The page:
(11) But when Cephas came to Antioch, I challenged him to his face, because he was already condemned. (12) Before certain messengers came from James, he ate with the gentiles, but after they came, he turned back and separated himself, because he was afraid of the circumcision party. (13) And the rest of the Jewish believers became hypocrites right along with him, until even Barnabas joined in their hypocrisy. (14) But when I saw that he was not staying on the correct path guided by the truth of the good news, I said to Cephas in front of everyone, “If you, who are a Jew live like a gentile and not like a Jew, how can you require gentiles to start acting like Jews?” — Galatians 2:11-14
When this little incident took place, Paul had just attended a meeting in Jerusalem in which it had been agreed that the gentiles would not be subject to the various laws of Judaism. Peter was the apostle to the Jews, and preached the gospel to them, and Paul was the apostle to the gentiles.
Peter, however, had already been instructed by God when he preached to the household of Cornelius, that he was to associate freely with gentile believers, and clearly he had been living in that way. The story in Galatians suggests that Peter and Paul were good friends, at least up to this point, and writing later in 1 Corinthians, it looks like they were reconciled again. So the story has a good ending, even if this little fragment of it does not.
Now you can look at this story from two sides. First, let’s consider it from Peter’s point of view. I’m going to try to fill in the background from other information, but I think it’s fairly accurate. Antioch was a church that had both Jewish and Gentile believers, and they commonly ate together. I would assume that the celebrated communion together, which in those days would be more of a common meal than the ritual of today. Peter, working in Antioch and probably on evangelizing Jews in the city, goes along with the standard arrangements in that church.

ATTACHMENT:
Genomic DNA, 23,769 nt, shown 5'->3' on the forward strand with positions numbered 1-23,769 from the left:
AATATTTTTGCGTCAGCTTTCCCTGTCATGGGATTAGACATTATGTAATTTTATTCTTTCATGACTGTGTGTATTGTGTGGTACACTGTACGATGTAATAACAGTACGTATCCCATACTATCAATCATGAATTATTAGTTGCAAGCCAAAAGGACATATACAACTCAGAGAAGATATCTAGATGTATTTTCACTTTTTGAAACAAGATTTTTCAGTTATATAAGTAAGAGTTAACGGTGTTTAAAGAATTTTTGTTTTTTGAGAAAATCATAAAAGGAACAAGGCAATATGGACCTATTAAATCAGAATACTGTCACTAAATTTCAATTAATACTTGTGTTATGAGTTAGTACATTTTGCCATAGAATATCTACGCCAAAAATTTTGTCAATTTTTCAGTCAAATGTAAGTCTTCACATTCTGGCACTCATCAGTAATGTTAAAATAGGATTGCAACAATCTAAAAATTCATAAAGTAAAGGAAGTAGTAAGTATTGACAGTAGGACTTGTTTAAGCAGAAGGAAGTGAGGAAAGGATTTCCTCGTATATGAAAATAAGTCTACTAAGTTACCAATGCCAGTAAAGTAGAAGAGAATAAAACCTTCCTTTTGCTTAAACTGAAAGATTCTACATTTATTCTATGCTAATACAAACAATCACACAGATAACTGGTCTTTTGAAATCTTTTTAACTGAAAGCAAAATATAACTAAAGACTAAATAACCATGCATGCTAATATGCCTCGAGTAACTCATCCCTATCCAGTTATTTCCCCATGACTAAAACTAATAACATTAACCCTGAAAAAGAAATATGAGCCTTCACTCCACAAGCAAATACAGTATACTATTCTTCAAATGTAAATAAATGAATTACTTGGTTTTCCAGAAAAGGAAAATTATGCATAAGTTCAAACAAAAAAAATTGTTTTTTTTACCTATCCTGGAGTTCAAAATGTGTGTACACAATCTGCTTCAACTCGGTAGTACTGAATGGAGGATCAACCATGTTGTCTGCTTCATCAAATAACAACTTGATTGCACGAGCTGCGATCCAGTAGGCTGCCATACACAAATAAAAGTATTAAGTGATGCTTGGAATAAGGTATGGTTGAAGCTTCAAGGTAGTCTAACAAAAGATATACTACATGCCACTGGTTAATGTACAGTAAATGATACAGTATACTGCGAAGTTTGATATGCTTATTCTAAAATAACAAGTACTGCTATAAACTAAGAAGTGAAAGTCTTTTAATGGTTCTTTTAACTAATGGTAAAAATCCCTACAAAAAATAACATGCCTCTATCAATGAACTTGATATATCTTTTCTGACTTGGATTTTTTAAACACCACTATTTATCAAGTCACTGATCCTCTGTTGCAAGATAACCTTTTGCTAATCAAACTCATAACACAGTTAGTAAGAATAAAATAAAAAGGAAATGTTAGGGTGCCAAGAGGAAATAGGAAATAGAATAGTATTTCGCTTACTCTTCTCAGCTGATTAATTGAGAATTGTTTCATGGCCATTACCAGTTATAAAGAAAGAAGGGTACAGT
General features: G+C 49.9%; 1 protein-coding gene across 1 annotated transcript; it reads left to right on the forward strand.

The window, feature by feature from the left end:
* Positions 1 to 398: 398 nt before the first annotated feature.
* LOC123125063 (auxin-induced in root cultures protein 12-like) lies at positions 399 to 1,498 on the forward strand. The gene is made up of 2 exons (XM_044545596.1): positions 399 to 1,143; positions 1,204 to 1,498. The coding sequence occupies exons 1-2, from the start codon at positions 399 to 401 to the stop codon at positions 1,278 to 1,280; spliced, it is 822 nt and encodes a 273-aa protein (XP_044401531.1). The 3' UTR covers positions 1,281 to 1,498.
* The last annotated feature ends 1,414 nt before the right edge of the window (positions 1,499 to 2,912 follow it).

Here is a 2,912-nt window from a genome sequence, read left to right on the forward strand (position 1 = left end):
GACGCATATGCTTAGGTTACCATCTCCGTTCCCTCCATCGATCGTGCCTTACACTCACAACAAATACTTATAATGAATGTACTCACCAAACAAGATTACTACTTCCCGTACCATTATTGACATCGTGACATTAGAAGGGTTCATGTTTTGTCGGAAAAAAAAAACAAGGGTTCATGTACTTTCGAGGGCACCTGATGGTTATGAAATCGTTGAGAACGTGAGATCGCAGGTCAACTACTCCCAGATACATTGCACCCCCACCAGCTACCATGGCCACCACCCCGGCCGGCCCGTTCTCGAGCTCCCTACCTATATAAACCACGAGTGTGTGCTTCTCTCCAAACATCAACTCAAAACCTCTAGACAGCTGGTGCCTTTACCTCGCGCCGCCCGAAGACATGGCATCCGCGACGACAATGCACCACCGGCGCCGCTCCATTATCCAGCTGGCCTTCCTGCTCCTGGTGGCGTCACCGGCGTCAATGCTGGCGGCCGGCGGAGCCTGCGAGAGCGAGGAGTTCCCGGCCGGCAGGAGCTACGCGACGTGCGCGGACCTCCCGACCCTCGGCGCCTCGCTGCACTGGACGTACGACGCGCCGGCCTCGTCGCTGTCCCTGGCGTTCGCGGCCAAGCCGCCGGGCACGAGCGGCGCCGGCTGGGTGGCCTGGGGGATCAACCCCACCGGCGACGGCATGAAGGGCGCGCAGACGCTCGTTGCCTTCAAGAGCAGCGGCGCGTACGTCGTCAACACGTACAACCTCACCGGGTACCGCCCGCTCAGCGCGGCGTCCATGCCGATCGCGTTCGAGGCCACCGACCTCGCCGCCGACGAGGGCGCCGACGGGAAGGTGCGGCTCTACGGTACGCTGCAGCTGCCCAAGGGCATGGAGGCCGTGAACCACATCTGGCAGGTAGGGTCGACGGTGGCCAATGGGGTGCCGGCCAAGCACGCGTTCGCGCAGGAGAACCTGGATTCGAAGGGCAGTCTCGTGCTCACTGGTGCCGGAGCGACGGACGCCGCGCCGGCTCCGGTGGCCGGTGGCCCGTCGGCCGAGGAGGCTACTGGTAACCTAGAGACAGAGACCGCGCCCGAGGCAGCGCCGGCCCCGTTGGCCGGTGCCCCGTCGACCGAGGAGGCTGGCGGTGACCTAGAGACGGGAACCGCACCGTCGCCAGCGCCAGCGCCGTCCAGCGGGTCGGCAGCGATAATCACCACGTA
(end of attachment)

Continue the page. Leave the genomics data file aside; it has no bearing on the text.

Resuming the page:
But Peter’s mission is to the Jews. The messengers who came from James probably didn’t say anything nasty about Paul. Notice that Paul doesn’t actually challenge them. They may have simply suggested that eating with gentiles was going to threaten Peter’s influence among the Jews and make it harder for him to make converts. Thus Peter probably took his actions for what seemed to him very good reasons, and ones Paul might well have approved of. (20And I became to the Jews as a Jew, so that I might gain Jews. To those under the law I became as one under the law, not myself being under the law, so that I might gain those under the law. — 1 Corinthians 9:20) But as so often happens, others went along, and soon there was a major separation in the church.
Second, look at it from Paul’s point of view. To him the gospel message meant that God was breaking down all these barriers, that we wouldn’t be separated into classes and alienated groups, but that all would be one in Jesus (Galatians 3:28). So what he saw happening was one of the nicest representations of the good news about Jesus, the Antioch church, being split apart, and all because Peter had to make a big deal about food laws.
Now I think I’ve made both of these men look pretty reasonable. At least they have what appear to be plausible reasons for their behavior. Each could accuse the other of compromiseâ€”Paul of compromise of the evangelistic mission to the Jews and the food laws, and Peter of the reconciling nature of the gospel.
So what should guide? Well, Paul puts the right thing front and center: â€œI saw that he was not staying on the correct path guided by the truth of the good news . . .â€ is what he says of Peter.
And it’s a simple as that. When you have to decide between various practices and principles, you simply have to hold both options up to the gospel. Which of these actions is more in accordance with the good news of Jesus Christ?
With that question, you will find you can settle many difficult decisions.